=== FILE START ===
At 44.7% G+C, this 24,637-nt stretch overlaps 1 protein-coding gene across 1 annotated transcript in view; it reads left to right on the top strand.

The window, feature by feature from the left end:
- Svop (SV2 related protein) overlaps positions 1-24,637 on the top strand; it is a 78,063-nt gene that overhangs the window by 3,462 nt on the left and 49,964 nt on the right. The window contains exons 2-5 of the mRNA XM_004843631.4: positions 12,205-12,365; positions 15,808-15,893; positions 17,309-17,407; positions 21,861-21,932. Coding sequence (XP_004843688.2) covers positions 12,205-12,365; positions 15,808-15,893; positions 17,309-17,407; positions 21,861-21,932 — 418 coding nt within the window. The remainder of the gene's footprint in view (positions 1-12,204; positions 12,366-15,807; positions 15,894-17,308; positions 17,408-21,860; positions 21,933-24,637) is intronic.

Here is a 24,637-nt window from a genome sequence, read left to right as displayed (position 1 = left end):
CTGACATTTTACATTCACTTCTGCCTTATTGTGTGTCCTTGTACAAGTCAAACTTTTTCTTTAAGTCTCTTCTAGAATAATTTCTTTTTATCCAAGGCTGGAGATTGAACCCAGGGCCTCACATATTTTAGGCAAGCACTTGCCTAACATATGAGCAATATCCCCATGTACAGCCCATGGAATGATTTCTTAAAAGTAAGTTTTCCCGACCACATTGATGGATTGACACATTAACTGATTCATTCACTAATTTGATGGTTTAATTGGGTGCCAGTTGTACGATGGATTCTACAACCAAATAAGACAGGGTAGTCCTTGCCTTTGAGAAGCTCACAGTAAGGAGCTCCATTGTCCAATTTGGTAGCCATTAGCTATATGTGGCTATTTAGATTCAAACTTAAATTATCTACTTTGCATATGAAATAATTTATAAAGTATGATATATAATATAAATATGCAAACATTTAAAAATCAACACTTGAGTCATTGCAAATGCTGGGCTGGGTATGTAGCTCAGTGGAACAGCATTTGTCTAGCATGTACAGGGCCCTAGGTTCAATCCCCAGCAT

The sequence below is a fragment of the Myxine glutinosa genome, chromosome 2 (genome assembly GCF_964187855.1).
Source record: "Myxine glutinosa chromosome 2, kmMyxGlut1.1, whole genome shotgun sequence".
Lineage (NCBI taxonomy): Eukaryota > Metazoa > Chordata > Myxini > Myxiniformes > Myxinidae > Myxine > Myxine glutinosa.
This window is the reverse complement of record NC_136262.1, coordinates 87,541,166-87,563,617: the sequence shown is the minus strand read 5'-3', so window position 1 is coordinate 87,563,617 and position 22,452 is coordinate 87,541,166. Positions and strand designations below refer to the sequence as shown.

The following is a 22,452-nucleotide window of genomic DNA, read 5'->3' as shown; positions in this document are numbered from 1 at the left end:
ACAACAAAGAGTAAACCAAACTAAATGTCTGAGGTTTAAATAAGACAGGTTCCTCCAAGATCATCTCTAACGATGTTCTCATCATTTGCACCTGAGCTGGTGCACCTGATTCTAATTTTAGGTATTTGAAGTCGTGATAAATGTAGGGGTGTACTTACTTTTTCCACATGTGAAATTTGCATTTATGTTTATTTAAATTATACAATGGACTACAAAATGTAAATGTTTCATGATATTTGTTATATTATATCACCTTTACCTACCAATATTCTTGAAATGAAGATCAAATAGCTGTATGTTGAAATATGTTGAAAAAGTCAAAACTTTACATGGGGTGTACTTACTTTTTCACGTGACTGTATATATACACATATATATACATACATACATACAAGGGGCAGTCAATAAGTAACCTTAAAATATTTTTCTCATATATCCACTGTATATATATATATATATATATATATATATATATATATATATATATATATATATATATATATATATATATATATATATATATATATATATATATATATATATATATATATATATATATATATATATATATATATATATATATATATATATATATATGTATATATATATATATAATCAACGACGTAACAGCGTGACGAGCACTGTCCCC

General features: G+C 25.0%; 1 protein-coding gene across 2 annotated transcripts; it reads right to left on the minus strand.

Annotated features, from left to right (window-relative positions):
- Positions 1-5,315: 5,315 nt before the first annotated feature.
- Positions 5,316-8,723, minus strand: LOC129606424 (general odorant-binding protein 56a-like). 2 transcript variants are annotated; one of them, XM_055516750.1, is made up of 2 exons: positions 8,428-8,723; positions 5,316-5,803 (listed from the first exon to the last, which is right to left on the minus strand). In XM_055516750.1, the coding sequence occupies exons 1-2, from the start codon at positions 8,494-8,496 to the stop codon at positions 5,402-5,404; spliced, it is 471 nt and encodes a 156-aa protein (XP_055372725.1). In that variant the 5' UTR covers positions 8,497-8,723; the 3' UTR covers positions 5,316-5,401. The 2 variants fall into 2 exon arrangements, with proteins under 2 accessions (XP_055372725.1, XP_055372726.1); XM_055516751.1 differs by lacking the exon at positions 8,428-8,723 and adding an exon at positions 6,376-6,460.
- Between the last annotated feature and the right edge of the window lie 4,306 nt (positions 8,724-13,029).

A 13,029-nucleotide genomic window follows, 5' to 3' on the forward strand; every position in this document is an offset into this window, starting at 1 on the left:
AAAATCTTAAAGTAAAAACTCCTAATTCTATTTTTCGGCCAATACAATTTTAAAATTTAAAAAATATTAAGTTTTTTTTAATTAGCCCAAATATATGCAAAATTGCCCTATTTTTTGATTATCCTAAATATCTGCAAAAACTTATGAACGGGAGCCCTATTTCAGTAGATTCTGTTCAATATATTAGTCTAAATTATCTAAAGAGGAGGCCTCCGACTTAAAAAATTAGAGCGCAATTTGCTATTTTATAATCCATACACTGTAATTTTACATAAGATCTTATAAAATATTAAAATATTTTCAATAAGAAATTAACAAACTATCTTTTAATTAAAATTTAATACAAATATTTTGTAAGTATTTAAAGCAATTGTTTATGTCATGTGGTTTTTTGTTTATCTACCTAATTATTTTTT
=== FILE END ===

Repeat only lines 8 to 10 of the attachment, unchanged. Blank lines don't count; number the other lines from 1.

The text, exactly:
Lineage (NCBI taxonomy): Eukaryota > Metazoa > Chordata > Myxini > Myxiniformes > Myxinidae > Myxine > Myxine glutinosa.
This window is the reverse complement of record NC_136262.1, coordinates 87,541,166-87,563,617: the sequence shown is the minus strand read 5'-3', so window position 1 is coordinate 87,563,617 and position 22,452 is coordinate 87,541,166. Positions and strand designations below refer to the sequence as shown.

The following is a 22,452-nucleotide window of genomic DNA, read 5'->3' as shown; positions in this document are numbered from 1 at the left end: